But probably the more profound problem here is that it doesn’t seem to work in practice. In the context of the normal political debate, I obviously come down on the big government side of the equation. But at the same time, I wouldn’t disagree with the observation that there are some elements of our economy that are badly over-regulated. It’s much more difficult to start or expand a business than it should be and this is one of the reasons why our economy has gotten so dominated by cookie-cutter chains that have enough scale to amass expertise and legal clout needed to navigate this thicket. There’s more occupational licensing than their needs to be. There’s too much regulation saying that buildings have to be short, or can only occupy so big a percentage of the lot, or have to have so many parking spaces. At the same time that I think the country’s overall policy dynamic is too tilted toward the automobile, the actual vehicle registration process is weirdly cumbersome, and the rules governing auto dealers are positively insane.
But all this malfeasance is done by state and local governments.
Rather than the small scale of the units leading to better policy via competition, what seems to me to happen is that the lack of public attention paid to policymaking at the state, county, and municipal level leads to much more pure interest-group capture than you see on the federal level. Not that interest groups don’t have a lot of clout in federal politics. But the relatively competitive nature of elections and the relatively bright spotlight shown on national politics puts a check on these things. At the state level, bad policy really runs amok. So I wind up being skeptical that you could really improve much of anything even in those areas when I think the libertarian perspective is broadly correct by devolving more authority downward.
During her speech at CPAC today, right-wing loon Ann Coulter said we owe “a thank you to George Bush for keeping us so safe.” That comment earned a rousing ovation from the audience of conservative activists. Coulter then proceeded to claim Obama is continuing Bush’s national security policies, before attacking him over Afghanistan:
The one real problem with Obama on national security is… he’s putting more troops into Afghanistan, which is insane. This has been the focus of the terrorists — they’re all streaming across into Iraq, where we can win. Now it’s gonna be in Afghanistan, which could well be another Vietnam.
So for politically correct reasons, we’re moving the focus of the war on terrorism to a very bad place for us. The Russians couldn’t win there. Peter the Great couldn’t win there. Oh, but maybe the messiah can win there, ok.
Interestingly, the attack by Coulter didn’t seem to receive any reaction from the audience, positive or negative. Watch it:
The HuffPost’s Sam Stein highlights another “slightly awkward” moment during Coulter’s speech with an audience member asked her whether she is “advantageous to the Republican cause.” Stein reports, “Coulter quickly and coldly dismissed the questioner, a conservative himself, by telling him to, essentially, stop talking.”
For twelve years this Nation was afflicted with hear-nothing, see-nothing, do-nothing Government. The Nation looked to Government but the Government looked away. Nine mocking years with the golden calf and three long years of the scourge! Nine crazy years at the ticker and three long years in the breadlines! Nine mad years of mirage and three long years of despair! Powerful influences strive today to restore that kind of government with its doctrine that that Government is best which is most indifferent. [...]
They had begun to consider the Government of the United States as a mere appendage to their own affairs. We know now that Government by organized money is just as dangerous as Government by organized mob.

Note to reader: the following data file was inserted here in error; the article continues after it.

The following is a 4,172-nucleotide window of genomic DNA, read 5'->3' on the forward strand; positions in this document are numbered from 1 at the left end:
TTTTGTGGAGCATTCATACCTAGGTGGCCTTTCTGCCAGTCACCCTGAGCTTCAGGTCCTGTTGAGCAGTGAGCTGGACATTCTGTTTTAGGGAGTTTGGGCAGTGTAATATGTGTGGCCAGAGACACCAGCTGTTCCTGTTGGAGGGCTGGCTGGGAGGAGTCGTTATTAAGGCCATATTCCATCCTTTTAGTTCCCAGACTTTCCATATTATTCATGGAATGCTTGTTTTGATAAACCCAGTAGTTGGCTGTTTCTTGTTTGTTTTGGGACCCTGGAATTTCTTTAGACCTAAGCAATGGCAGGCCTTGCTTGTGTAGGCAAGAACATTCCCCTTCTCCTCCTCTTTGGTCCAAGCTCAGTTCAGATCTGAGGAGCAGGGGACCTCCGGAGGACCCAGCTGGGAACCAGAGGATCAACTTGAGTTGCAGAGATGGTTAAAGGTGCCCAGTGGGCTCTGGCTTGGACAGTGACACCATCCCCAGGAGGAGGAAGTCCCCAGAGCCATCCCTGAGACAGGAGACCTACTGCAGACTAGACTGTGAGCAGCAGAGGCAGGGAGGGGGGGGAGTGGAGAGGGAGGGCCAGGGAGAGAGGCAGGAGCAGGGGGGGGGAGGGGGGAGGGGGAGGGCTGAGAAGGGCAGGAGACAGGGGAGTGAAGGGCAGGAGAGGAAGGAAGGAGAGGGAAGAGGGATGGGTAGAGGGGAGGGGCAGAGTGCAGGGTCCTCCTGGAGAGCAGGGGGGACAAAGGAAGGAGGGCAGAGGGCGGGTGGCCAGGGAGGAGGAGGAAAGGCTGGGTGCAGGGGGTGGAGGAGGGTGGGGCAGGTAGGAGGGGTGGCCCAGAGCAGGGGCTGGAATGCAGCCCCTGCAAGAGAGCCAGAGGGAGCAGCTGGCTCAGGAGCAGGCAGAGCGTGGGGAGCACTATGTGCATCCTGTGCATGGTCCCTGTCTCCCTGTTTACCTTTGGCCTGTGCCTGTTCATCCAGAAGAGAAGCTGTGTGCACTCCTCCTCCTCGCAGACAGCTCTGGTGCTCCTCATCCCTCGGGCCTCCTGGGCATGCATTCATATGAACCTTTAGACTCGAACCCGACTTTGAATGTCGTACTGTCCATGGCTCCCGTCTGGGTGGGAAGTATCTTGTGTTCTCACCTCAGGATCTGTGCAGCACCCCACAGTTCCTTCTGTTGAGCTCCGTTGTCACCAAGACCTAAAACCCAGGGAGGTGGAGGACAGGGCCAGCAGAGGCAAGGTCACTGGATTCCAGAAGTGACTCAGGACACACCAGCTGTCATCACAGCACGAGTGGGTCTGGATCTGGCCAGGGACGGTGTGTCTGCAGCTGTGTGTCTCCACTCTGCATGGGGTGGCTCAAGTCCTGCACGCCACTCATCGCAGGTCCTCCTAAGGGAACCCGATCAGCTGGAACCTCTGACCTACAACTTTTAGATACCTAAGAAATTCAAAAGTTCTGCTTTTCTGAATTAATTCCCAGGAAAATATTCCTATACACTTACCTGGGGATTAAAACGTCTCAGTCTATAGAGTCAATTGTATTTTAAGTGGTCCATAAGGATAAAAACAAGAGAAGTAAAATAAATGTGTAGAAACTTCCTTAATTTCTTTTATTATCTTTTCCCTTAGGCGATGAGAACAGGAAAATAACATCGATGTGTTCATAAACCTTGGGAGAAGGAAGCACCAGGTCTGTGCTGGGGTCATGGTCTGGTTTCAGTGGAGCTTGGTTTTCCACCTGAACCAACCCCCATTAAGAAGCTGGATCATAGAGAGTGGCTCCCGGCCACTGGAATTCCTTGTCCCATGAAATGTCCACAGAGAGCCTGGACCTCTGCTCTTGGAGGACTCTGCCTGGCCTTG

Never before in all our history have these forces been so united against one candidate as they stand today. They are unanimous in their hate for me‹and I welcome their hatred.
For some time now, I think many progressives have been waiting to hear something similar from Barack Obama. And in today’s edition of the weekly YouTube address, I think we get something like it. Talking about a budget that will cut taxes for most families while raising them on a few, increasing federal aid to college students while reducing federal aid to private sector student loan writers, and boost health care coverage while reducing subsidies to health insurance firms, Obama says:
I know these steps won’t sit well with the special interests and lobbyists who are invested in the old way of doing business, and I know they’re gearing up for a fight as we speak. My message to them is this: So am I. The system we have now might work for the powerful and well-connected interests that have run Washington for far too long, but I don’t. I work for the American people. I didn’t come here to do the same thing we’ve been doing or to take small steps forward, I came to provide the sweeping change that this country demanded when it went to the polls in November.
I’m not sure whether or not this kind of feisty presidential rhetoric and leadership is actually as decisive as some liberals think, but it is nice to hear.
Nowhere is that more true than California, where Assemblyman Tom Ammiano, a freshman from San Francisco, made a proposal intended to increase revenue, and, no doubt, appetite: legalizing and taxing marijuana, a major — if technically illegal — crop in the state.
“We’re all jonesing now for money,” Mr. Ammiano said. “And there’s this enormous industry out there.”
I don’t think this is the optimal policy. I fear the creation of a legal marijuana industry with lobbyists and advertising aimed at creating as many problem pot smokers as possible. It would be better, I think, to decriminalize possession and growing for personal use but keep maintain a ban on selling and marketing marijuana. That said, the revenue possibilities of moving to full legalization are pretty tempting. And what Ammiano is proposing would be a significant improvement over the status quo. I think it’s a real sign of the poverty of our policy conversation that this idea isn’t in wider circulation.